As anyone with altcoins in their portfolio knows, when the price of Bitcoin takes a hit, the rest of the cryptocurrency market gets hit harder. Likewise, when Bitcoin bounces, altcoins tend to outperform. The correlation between the market leader and its supplicants goes both ways — but Ripple CEO Brad Garlinghouse thinks that’s about to change.
An Irrational Market
As the cryptocurrency market’s first and foremost cryptocurrency, Bitcoin determines price action for the wider altcoin market.
Ripple’s Brad Garlinghouse, however, sees a separation in the future. The San Francisco-based company’s CEO told CNBC’s Power Lunch yesterday:
There’s a very high correlation between the price of XRP and the price of bitcoin, but ultimately these are independent open-sourced technologies. It’s early, over time you’ll see a more rational market and behaviors that reflect that.
Fundamental Advancements, Market Losses
Ripple itself is a real-time gross settlement system, currency exchange, and remittance network created by Garlinghouse’s company. Its native cryptocurrency coin, XRP, is a scalable digital asset, intended to enable real-time global payments anywhere in the world.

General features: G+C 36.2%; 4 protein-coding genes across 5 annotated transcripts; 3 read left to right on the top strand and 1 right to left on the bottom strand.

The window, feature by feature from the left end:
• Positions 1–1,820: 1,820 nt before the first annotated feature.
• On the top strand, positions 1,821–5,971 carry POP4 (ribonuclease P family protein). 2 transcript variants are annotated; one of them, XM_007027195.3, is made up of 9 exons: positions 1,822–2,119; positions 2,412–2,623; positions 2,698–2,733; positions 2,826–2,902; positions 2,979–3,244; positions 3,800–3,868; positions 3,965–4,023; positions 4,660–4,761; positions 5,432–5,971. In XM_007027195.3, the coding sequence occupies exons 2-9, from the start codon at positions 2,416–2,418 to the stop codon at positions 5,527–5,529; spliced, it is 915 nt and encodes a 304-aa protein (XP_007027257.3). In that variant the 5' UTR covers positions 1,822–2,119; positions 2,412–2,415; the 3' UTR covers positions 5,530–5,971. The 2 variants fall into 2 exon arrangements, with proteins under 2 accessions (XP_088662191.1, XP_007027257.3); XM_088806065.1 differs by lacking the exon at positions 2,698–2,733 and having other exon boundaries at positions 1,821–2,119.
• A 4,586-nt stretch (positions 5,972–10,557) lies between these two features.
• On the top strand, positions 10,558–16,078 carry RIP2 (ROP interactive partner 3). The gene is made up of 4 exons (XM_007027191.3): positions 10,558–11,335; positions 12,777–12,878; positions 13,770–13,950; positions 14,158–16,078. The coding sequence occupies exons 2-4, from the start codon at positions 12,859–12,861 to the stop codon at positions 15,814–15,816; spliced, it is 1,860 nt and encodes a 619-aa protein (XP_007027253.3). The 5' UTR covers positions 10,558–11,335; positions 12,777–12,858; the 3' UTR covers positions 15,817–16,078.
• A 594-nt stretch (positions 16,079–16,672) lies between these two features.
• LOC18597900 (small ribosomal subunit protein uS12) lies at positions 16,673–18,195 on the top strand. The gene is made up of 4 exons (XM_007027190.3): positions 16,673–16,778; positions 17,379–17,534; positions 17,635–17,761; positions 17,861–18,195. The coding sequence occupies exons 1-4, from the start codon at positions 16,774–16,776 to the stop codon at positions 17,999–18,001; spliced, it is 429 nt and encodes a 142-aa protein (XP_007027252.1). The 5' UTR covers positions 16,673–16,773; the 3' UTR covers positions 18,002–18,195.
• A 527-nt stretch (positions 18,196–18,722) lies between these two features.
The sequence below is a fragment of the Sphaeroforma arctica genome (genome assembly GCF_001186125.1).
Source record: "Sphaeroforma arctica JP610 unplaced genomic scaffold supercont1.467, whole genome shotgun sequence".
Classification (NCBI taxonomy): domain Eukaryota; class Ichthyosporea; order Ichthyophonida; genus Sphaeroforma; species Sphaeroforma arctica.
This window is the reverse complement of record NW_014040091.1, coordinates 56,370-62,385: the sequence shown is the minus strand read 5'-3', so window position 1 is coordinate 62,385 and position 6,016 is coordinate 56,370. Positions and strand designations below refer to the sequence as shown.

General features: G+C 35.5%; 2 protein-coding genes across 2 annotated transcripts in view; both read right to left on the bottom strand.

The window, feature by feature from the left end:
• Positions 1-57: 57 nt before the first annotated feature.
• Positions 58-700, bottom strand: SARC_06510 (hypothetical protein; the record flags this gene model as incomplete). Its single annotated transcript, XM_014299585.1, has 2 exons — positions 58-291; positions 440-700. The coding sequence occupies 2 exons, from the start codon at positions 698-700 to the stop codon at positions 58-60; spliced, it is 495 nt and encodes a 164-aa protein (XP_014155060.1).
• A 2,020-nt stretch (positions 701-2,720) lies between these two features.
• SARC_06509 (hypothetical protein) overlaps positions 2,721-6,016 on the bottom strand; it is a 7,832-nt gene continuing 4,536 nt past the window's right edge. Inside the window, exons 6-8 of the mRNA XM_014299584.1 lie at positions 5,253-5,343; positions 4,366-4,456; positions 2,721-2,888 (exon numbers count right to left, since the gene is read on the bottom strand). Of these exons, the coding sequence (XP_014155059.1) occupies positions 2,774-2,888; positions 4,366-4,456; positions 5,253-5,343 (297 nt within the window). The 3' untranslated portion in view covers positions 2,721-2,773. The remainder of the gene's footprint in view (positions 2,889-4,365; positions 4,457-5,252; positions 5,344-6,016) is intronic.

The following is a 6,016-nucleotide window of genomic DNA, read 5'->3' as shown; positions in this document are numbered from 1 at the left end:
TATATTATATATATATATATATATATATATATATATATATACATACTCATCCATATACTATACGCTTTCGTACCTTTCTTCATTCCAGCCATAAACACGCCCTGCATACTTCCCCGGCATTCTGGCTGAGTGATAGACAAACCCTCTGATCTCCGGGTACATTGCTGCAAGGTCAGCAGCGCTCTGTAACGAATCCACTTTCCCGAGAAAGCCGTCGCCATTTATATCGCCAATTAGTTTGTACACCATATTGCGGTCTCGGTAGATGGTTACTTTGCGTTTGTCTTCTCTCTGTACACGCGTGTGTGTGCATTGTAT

The company’s first quarter has been positively brimming with partnerships and announcements. Garlinghouse noted that Ripple has penned 20 production contracts with new firms, while MoneyGram and others are currently testing cross-border payments with XRP.
Most recently, Currencies Direct Ltd — a UK-based foreign exchange broker and international payment provider — announced the successful completion of an international payment over Ripple’s xRapid platform. The transaction also used Ripple’s scalable digital asset, XRP, and represents one of the first successful trials of a cryptocurrency by a mainstream financial services organization.
However, Ripple’s success in the market has arguably not correlated to its advancements behind the scenes, and one might argue that fact is largely due to Bitcoin’s market dominance.
XRP has been one of the worst performers in the cryptocurrency market this year, losing roughly 70 percent of its value in the first quarter. At the same time, Bitcoin lost more than 50 percent of its value, while the total market capitalization for cryptocurrencies shaved off roughly the same amount.
Nevertheless, Garlinghouse anticipates a decreased correlation in price between cryptocurrencies with real utility with Bitcoin. He told CNBC:
It’s still a nascent industry, the speculation in the market dominates the trading activity. I think it’s a matter of time until people better understand the different use cases. […] There’s gonna be a bit of a correction along the way here where a lot of the players in the space that don’t actually solve a real problem are going to get washed out.